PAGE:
Fishing group criticizes South African government’s response to COVID-19

Published on
April 10, 2020

The COVID-19 outbreak and subsequent national lockdown in South Africa has exposed the vulnerability of the small-scale fishers, according to Pedro Garcia, the founder and chairperson of the South Africa United Fishing Front (SAUFF).

SAUFF is an organization that promotes the interests of small-scale fishers in the country. The group is petitioning the federal government for urgent help for its members, such as a measure that would allow small-scale fishermen to supply product to government institutions.

SAUFF fishermen have been left without a market following the collapse of the export market for rock lobster, and the state-imposed 21-day lockdown has further impeded the group’s members fro making a living, Garcia said.

“Small-scale fishers would like to supply government institutions such as prisons, hospitals, shelters and other state-funded feeding schemes with our fish,” Garcia said.

The proposal, he said, “would get our fishers back into the business of food production and turning the wheels of our economy.”

Given the fact that state services are currently overstretched and prioritizing the immediate task of dealing with limiting the spread of COVID-19 in the country, SAUFF has proposed an arrangement by which the country’s large commercial fishing companies with extensive national logistic capabilities buy fish from the artisanal fishermen.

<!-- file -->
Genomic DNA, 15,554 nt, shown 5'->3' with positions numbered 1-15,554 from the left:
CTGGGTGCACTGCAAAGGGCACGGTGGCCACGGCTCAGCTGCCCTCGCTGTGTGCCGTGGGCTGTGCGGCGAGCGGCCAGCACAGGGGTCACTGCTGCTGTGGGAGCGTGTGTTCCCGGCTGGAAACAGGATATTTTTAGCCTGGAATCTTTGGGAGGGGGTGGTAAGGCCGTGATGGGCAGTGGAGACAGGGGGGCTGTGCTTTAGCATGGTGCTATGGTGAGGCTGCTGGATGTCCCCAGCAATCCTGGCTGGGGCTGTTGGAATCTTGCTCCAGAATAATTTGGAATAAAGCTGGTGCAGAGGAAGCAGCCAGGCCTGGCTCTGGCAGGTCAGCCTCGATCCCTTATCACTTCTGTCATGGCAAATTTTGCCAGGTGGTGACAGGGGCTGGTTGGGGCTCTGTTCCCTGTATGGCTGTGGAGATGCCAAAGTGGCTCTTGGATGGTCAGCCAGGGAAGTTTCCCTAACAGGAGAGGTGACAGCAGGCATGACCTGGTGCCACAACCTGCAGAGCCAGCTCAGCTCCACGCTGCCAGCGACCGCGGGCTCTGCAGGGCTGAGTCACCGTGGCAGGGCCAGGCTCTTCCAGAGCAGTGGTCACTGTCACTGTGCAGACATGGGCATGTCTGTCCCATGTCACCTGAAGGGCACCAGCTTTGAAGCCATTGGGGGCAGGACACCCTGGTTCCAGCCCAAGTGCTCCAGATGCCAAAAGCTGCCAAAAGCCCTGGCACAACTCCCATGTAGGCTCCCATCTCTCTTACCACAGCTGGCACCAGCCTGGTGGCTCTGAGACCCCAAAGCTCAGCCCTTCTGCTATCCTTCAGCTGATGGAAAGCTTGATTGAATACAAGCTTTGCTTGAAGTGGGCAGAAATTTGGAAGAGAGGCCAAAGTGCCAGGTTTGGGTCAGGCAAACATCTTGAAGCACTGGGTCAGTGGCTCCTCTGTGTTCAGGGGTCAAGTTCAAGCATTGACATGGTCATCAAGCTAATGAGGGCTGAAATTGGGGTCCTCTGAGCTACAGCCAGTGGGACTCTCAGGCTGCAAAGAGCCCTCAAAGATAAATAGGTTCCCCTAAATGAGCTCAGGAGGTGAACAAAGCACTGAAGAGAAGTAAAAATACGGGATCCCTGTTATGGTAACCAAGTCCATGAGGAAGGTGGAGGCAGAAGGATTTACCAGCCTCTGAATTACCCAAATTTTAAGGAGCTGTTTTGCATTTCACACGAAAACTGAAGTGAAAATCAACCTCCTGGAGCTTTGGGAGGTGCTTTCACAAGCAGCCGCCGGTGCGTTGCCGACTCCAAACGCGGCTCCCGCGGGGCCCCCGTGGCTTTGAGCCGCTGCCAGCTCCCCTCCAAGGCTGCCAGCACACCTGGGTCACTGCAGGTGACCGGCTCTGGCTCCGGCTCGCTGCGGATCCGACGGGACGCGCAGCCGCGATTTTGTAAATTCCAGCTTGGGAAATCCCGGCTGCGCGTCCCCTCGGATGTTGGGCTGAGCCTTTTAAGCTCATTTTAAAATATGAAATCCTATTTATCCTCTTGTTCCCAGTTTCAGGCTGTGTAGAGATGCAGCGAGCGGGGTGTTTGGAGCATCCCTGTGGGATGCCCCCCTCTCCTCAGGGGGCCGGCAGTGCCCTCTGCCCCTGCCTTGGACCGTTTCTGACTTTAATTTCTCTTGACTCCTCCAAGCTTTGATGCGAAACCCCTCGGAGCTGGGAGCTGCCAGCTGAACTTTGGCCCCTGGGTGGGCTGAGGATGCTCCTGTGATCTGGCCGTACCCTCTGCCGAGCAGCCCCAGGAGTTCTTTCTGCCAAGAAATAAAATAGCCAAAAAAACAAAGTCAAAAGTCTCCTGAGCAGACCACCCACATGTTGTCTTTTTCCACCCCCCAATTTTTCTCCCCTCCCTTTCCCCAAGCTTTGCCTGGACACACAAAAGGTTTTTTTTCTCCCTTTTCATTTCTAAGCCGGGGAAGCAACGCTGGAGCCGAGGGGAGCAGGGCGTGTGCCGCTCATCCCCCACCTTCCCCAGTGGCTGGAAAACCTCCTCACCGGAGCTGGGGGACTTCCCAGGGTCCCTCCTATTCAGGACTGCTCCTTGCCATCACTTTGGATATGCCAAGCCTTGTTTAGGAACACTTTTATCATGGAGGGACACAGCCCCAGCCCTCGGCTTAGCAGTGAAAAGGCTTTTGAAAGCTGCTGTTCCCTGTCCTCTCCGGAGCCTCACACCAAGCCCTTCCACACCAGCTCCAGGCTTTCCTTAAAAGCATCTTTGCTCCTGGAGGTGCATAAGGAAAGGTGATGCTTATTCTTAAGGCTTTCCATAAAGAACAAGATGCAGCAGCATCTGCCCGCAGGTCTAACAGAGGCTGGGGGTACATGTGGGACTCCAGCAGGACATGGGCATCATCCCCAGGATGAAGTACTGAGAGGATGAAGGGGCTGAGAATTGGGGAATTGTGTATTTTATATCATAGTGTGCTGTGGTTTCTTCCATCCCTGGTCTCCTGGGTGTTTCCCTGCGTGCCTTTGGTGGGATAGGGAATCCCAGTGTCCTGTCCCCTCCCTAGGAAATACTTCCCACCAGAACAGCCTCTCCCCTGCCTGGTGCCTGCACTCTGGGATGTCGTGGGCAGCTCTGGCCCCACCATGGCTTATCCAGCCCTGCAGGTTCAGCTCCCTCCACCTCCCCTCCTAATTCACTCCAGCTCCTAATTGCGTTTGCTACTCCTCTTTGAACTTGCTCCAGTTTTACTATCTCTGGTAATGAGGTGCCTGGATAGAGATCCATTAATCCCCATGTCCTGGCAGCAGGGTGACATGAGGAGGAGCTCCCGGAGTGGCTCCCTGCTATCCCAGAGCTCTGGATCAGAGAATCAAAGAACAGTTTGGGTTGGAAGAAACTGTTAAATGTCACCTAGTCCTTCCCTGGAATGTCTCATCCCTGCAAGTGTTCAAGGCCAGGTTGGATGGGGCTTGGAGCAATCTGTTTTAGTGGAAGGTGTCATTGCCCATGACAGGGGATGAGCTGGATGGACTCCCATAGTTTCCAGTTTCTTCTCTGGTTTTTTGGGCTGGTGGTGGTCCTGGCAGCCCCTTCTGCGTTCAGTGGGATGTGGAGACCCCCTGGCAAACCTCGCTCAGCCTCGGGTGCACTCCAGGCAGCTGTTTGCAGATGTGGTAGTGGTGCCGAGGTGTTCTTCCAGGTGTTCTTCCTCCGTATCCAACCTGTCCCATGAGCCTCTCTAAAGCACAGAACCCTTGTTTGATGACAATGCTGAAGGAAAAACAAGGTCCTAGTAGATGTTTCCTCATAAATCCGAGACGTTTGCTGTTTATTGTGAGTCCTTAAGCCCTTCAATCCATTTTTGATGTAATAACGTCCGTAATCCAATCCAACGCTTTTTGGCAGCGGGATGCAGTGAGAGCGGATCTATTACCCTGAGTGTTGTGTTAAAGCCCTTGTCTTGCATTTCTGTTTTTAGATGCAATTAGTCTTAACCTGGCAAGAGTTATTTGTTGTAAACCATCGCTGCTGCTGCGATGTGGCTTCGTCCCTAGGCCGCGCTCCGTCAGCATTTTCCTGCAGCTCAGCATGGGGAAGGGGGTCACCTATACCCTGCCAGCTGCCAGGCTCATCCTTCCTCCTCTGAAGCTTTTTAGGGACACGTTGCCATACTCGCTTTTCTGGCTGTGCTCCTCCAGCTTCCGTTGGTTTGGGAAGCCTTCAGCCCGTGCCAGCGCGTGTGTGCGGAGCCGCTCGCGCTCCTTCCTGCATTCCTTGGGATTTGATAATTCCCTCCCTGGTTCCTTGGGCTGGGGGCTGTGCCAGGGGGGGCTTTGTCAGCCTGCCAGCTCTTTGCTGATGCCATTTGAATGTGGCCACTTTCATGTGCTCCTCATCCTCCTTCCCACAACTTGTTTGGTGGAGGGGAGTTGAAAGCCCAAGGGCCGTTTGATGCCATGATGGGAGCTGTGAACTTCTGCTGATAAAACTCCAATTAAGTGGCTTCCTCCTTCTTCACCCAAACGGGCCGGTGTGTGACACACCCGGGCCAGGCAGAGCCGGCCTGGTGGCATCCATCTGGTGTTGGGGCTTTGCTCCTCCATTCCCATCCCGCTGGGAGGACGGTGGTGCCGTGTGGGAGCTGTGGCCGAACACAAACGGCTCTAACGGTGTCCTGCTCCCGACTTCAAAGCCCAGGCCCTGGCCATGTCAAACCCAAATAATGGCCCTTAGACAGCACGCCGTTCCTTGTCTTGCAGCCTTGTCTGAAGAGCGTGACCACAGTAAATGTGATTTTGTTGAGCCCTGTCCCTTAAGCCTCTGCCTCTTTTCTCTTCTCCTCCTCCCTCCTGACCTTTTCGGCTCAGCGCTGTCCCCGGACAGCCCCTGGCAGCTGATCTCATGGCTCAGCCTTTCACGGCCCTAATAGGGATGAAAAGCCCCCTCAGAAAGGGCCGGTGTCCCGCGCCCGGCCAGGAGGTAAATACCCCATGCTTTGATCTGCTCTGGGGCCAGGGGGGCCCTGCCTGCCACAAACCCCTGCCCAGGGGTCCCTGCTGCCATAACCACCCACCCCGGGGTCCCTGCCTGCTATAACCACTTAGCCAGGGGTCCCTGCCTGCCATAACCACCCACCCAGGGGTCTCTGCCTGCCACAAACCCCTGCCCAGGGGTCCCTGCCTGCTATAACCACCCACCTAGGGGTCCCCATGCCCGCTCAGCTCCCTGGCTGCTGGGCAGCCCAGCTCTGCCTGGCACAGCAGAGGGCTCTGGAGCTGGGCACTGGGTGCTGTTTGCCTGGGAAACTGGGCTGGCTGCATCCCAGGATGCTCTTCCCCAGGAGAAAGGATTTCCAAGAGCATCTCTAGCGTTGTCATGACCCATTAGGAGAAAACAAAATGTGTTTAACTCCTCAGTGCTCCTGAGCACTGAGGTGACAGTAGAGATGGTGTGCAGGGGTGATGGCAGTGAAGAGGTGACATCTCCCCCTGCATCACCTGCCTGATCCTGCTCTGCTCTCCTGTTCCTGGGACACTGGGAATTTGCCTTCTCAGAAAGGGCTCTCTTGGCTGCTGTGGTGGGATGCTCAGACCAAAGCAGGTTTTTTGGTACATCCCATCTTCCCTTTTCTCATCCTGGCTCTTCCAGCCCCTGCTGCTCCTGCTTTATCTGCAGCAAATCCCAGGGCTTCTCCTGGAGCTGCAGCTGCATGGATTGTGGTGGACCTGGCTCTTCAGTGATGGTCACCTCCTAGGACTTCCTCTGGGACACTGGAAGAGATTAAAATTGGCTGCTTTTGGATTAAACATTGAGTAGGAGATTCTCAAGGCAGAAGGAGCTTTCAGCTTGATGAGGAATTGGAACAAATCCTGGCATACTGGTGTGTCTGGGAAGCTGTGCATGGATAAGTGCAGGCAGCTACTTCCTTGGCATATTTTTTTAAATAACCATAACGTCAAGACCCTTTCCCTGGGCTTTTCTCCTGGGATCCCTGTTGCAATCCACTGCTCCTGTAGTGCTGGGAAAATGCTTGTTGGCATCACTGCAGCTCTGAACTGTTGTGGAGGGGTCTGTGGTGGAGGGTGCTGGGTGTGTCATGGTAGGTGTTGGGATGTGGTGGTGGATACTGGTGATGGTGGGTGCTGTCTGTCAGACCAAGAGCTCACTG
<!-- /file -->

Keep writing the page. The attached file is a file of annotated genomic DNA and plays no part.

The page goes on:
“[They can] pick up the fish from the small-scale fishers, process it, where necessary, and deliver it to the various government institutions,” Garcia said.

The advantage of the proposition, Garcia added “is that by picking up fish from the small-scale fishers and taking it to one central location for processing and then expertly distributed, is that is stops the small-scale fisher from going door-to-door to try and sell their fish.”

That would risk further spread of COVID-19, but fishermen may be forced to resort to such behavior as a means of survival, Garcia said.

However, the deputy director general for fisheries Sue Middleton had said that during the 21-day lockdown period, all harbors will remain closed but liner fishers with fishing rights would be allowed to operate. She said for the small-scale fishers, many of them who do not require licensing permits, the government “cannot do anything during the lockdown period.”

Middleton said the DEFF has negotiated with some commercial fishing companies and fish processors to offer some relief to small-scale fishers by buying fish from them for onward delivery to the market or for processing.

According to Garcia, those negotiations, and the decision by DEFF to negotiate with commercial fishing and fish processing companies on behalf of small fishers in South Africa, placed government at the center of the envisaged partnership between the two groups, yet “the small-scale fishers or representative bodies were not consulted at all.”

“DEFF does not appreciate the exploitative relationship which still exists between large companies and fishing communities,” he said.

For the small fishers in South Africa’s coastal provinces, Garcia said they have to make life-threatening decisions during the period the nation will be in lockdown if no immediate action is taken now that they are in dilemma of “whether to ignore the COVID-19 regulations and do everything in our power to put food on the table or let our families starve to death in order to adhere to the COVID-19 regulations.”

Photo courtesy of Andrea Willmore/Shutterstock

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